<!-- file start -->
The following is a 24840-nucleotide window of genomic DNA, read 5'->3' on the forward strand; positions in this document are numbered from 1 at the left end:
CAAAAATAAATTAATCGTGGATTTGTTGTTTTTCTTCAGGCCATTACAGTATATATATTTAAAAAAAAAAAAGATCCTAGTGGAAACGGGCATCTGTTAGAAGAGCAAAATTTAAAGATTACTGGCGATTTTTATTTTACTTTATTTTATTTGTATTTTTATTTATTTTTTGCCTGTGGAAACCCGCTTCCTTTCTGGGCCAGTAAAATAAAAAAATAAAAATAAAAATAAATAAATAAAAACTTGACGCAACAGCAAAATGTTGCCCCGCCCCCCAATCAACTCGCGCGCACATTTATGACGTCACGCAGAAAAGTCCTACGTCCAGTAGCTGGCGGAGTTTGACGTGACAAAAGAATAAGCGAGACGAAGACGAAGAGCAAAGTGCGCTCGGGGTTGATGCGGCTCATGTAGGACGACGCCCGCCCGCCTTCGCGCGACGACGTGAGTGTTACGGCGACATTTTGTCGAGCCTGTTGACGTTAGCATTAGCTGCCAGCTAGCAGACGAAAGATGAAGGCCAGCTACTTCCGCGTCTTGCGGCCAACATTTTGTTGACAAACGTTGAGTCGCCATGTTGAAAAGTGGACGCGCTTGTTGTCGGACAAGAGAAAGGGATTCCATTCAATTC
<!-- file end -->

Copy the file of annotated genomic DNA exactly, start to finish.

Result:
The following is a 24840-nucleotide window of genomic DNA, read 5'->3' on the forward strand; positions in this document are numbered from 1 at the left end:
CAAAAATAAATTAATCGTGGATTTGTTGTTTTTCTTCAGGCCATTACAGTATATATATTTAAAAAAAAAAAAGATCCTAGTGGAAACGGGCATCTGTTAGAAGAGCAAAATTTAAAGATTACTGGCGATTTTTATTTTACTTTATTTTATTTGTATTTTTATTTATTTTTTGCCTGTGGAAACCCGCTTCCTTTCTGGGCCAGTAAAATAAAAAAATAAAAATAAAAATAAATAAATAAAAACTTGACGCAACAGCAAAATGTTGCCCCGCCCCCCAATCAACTCGCGCGCACATTTATGACGTCACGCAGAAAAGTCCTACGTCCAGTAGCTGGCGGAGTTTGACGTGACAAAAGAATAAGCGAGACGAAGACGAAGAGCAAAGTGCGCTCGGGGTTGATGCGGCTCATGTAGGACGACGCCCGCCCGCCTTCGCGCGACGACGTGAGTGTTACGGCGACATTTTGTCGAGCCTGTTGACGTTAGCATTAGCTGCCAGCTAGCAGACGAAAGATGAAGGCCAGCTACTTCCGCGTCTTGCGGCCAACATTTTGTTGACAAACGTTGAGTCGCCATGTTGAAAAGTGGACGCGCTTGTTGTCGGACAAGAGAAAGGGATTCCATTCAATTC